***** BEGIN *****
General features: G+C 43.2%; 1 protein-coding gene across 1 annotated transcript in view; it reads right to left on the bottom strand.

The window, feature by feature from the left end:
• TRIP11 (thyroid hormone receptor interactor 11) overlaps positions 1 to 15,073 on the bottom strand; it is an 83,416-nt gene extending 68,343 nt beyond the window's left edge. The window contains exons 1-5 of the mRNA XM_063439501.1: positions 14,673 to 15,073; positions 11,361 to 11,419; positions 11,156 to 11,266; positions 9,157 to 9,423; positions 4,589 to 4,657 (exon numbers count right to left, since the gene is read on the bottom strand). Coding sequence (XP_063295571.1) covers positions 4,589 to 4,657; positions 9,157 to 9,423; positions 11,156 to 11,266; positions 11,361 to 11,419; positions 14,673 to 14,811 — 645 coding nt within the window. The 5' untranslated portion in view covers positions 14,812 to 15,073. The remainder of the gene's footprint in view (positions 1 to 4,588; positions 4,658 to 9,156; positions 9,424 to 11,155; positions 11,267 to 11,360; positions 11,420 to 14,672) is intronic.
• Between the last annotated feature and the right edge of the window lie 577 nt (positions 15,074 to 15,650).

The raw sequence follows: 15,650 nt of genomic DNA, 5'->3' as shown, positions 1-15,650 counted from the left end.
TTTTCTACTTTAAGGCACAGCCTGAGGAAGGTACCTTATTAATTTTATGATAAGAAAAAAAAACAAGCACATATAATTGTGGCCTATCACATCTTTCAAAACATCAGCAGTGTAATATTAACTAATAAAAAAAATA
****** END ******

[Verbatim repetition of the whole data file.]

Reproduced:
General features: G+C 43.2%; 1 protein-coding gene across 1 annotated transcript in view; it reads right to left on the bottom strand.

The window, feature by feature from the left end:
• TRIP11 (thyroid hormone receptor interactor 11) overlaps positions 1 to 15,073 on the bottom strand; it is an 83,416-nt gene extending 68,343 nt beyond the window's left edge. The window contains exons 1-5 of the mRNA XM_063439501.1: positions 14,673 to 15,073; positions 11,361 to 11,419; positions 11,156 to 11,266; positions 9,157 to 9,423; positions 4,589 to 4,657 (exon numbers count right to left, since the gene is read on the bottom strand). Coding sequence (XP_063295571.1) covers positions 4,589 to 4,657; positions 9,157 to 9,423; positions 11,156 to 11,266; positions 11,361 to 11,419; positions 14,673 to 14,811 — 645 coding nt within the window. The 5' untranslated portion in view covers positions 14,812 to 15,073. The remainder of the gene's footprint in view (positions 1 to 4,588; positions 4,658 to 9,156; positions 9,424 to 11,155; positions 11,267 to 11,360; positions 11,420 to 14,672) is intronic.
• Between the last annotated feature and the right edge of the window lie 577 nt (positions 15,074 to 15,650).

The raw sequence follows: 15,650 nt of genomic DNA, 5'->3' as shown, positions 1-15,650 counted from the left end.
TTTTCTACTTTAAGGCACAGCCTGAGGAAGGTACCTTATTAATTTTATGATAAGAAAAAAAAACAAGCACATATAATTGTGGCCTATCACATCTTTCAAAACATCAGCAGTGTAATATTAACTAATAAAAAAAATA